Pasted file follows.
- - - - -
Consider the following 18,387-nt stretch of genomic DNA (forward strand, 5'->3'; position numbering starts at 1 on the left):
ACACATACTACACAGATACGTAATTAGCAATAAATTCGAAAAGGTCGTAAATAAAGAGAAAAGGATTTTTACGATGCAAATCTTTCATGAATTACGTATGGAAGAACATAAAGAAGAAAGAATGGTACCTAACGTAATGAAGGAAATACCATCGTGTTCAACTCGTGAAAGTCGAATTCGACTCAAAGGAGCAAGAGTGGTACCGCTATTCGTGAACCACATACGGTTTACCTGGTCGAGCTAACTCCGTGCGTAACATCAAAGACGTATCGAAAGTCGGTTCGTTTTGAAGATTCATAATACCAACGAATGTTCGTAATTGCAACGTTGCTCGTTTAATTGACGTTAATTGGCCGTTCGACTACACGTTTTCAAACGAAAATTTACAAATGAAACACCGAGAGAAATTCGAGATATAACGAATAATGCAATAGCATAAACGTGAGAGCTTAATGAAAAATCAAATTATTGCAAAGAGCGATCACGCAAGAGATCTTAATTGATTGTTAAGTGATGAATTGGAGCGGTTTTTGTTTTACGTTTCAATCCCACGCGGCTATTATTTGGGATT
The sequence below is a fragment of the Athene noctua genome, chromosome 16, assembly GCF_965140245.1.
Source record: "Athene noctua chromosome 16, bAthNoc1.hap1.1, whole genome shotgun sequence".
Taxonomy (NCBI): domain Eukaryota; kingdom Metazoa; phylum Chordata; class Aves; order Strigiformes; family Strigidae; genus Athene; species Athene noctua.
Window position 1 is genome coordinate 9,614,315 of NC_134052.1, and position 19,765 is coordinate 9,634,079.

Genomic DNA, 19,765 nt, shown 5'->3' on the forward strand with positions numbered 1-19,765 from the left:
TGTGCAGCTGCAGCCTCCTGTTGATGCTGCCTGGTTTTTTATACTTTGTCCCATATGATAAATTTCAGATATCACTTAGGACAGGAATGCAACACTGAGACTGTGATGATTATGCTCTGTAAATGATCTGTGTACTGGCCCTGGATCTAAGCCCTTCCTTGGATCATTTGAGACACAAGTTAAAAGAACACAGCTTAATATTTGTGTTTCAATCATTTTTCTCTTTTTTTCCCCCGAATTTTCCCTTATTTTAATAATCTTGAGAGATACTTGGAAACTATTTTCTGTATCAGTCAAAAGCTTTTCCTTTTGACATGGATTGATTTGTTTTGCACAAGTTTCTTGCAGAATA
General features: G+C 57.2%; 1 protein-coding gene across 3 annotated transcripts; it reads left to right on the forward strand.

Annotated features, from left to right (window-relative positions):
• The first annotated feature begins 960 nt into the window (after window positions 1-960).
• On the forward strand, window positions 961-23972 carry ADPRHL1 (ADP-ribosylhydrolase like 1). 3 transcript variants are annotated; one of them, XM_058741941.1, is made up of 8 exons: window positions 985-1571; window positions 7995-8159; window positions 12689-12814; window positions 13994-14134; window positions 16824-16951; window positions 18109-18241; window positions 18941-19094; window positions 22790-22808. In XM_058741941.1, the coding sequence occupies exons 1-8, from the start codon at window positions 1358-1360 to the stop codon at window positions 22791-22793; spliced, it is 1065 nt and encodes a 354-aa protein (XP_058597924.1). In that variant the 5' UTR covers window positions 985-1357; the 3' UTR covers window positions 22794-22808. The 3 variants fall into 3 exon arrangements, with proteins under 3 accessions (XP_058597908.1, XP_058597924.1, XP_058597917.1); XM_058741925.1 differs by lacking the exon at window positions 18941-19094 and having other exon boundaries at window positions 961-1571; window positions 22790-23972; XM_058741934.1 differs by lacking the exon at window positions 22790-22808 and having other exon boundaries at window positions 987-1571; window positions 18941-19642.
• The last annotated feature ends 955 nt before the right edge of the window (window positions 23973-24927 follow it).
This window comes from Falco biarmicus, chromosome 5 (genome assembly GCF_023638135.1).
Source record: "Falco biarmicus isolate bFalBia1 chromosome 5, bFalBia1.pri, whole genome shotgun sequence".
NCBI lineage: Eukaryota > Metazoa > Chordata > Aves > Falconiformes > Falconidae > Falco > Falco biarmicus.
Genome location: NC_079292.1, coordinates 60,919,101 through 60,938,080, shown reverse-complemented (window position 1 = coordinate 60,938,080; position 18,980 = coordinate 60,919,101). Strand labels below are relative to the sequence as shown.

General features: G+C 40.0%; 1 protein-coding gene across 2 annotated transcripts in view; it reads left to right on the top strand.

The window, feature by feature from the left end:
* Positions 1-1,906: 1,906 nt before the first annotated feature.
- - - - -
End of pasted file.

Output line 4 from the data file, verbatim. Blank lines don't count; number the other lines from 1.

Source record: "Athene noctua chromosome 16, bAthNoc1.hap1.1, whole genome shotgun sequence".